What if my car’s MOT runs out during the coronavirus outbreak?
Six-month exemption granted for car MOTs, so people who are self-isolating or can't find a garage that's still open can wait to get a new MOT for their car...
The Government has granted a six-month exemption period for car MOTs due to the coronavirus outbreak. With many garages closing due to the Covid-19 outbreak, anyone whose car MOT expires from 30 March will have six months to get it renewed. However, if your car's MOT ran out before this date, you will still need to get it renewed if you're going to drive your car at present.
The exemption will work on a monthly rolling basis, so if your car's MOT expired on 1 April 2020 it's now due to be renewed by 1 October 2020, and if it runs out in May it's due for renewal by November. It will remain in place for a year, so anyone who's car MOT runs out between 30 March 2020 and 29 March 2021 has an extra six months to get it renewed.
Secretary of State for Transport, Grant Shapps, made the announcement, and added: "You must still keep your car in a roadworthy condition, and garages will remain open for repairs."
This means if you're staying at home to comply with the current lock-down situation, or you're self-isolating or suffering from coronavirus symptoms, and your car's MOT expired after 30 March or is going to expire soon, you don't need to get it renewed until the lock-down is over.
MOT tests for busses, trailers and HGVs have already been suspended for three months due to coronavirus.
Although many MOT centres and garages closed in March to protect staff and customers, many are now reopening.
If you are a planning on taking your car to a local garage, we would advise you to discuss and agree the protocols for how you will interact with garage staff prior to dropping it off. If you are in a higher risk group, such as being over 70, pregnant or suffering from other conditions, either get someone else to drop off and pick up the car for you or use a mobile MOT provider who can come to you and carry out work any required work at your home or another location that's convenient for you.
Thanks to the adaptability of UK businesses, big and small, a growing number of businesses are offering a mobile MOT service. And many garages and car dealerships are offering free collection and delivery services to customers, in order to keep cars roadworthy and stem the slump in business that’s been caused by the coronavirus.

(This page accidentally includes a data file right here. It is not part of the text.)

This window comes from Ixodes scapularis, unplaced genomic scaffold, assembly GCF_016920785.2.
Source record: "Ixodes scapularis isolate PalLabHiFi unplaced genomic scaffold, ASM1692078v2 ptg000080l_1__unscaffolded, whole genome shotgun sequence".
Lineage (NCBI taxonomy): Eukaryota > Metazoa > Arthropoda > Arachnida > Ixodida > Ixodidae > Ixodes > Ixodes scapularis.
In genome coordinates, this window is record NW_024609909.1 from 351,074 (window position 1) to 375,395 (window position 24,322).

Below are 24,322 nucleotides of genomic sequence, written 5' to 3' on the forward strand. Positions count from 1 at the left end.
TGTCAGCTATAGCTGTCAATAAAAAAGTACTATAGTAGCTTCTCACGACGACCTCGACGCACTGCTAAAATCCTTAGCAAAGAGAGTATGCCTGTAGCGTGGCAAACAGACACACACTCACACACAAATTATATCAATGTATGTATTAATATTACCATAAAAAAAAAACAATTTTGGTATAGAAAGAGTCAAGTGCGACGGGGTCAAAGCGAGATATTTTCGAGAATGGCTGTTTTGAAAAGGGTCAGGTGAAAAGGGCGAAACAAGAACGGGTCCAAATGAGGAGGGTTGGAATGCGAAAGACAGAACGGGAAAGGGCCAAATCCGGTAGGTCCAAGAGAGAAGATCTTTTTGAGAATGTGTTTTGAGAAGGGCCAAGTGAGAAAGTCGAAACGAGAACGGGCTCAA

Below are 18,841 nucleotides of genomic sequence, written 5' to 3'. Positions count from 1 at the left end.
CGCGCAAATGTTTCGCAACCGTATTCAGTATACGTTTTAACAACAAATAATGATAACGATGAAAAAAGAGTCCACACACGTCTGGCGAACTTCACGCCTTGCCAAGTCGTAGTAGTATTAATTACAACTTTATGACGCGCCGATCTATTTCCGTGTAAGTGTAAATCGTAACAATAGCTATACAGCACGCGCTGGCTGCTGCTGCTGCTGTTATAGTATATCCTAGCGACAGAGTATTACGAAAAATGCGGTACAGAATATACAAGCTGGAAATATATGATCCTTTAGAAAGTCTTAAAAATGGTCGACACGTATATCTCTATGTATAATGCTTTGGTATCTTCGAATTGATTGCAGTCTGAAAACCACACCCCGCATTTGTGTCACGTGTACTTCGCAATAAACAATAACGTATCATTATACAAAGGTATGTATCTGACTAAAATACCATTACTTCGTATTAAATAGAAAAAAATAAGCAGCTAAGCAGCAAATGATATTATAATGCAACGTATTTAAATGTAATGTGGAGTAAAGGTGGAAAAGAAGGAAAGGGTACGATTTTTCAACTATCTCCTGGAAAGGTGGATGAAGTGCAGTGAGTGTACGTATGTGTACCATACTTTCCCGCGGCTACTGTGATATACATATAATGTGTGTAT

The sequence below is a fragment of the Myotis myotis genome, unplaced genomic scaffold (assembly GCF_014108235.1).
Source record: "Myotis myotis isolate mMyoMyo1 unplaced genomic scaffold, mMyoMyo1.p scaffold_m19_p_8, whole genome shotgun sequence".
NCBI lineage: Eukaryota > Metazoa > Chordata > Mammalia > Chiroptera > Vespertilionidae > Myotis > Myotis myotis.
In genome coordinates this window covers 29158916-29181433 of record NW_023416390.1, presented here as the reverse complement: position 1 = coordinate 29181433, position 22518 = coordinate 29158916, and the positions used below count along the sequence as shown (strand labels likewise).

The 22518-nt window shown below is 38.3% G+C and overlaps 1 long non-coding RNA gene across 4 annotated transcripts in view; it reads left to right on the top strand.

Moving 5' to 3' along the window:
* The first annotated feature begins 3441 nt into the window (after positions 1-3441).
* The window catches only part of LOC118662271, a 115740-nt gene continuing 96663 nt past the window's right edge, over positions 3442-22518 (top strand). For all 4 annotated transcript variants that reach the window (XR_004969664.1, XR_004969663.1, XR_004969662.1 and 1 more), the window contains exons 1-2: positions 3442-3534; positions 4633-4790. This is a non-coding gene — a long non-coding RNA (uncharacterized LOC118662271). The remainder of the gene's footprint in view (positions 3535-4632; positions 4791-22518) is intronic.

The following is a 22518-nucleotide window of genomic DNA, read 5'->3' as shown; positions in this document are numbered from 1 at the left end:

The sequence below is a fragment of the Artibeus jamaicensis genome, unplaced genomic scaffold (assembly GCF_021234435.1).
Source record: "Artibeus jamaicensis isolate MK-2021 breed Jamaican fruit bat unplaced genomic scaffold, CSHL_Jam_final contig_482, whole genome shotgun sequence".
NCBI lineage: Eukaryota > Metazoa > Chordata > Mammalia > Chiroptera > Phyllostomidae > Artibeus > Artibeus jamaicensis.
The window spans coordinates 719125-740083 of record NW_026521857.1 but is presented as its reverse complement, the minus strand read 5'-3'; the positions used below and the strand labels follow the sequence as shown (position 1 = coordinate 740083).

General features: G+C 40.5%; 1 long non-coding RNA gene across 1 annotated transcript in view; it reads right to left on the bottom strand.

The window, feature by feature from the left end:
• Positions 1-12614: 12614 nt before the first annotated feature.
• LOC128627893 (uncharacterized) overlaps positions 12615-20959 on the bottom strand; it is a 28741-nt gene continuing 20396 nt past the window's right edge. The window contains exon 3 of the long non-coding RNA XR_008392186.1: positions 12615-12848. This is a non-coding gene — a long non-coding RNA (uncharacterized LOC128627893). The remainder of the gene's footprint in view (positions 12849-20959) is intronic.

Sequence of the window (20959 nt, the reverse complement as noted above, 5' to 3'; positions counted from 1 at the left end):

It’s easy to book your car in for an MOT either online or over the phone, and most businesses can also take payment remotely, too.
To avoid contact with garage staff, you can leave the car keys in a secure place to be collected. Some car makers and dealer groups have introduced collection and delivery services, so it's worth finding out about these. Once you get the car back, as a precaution, we’d advise wiping the key fob, and the car’s handles, steering wheel, gear lever and other controls down with disinfectant.
You can get a new MOT test done up to 28 days before your current one expires, so you can get in early if you're concerned about getting ill.
However, if your car's MOT does run out and you aren't able to get it renewed, you can keep the car off the road, tell the DVLA that's it's not being used. This is done by completing a Statutory Off Road Notification (SORN), which can be done online at the Government website, or by calling the DVLA on 0300 123 4321. To do this with immediate effect, you'll need the 11-digit number from your car's V5 registration document.
When you're feeling better you can then take it to a garage for to get a new MOT as long as you have pre-booked the test; if you're stopped by the police on the way to the garage, you'll have to prove you have an appointment or you'll get a £1000 fine.
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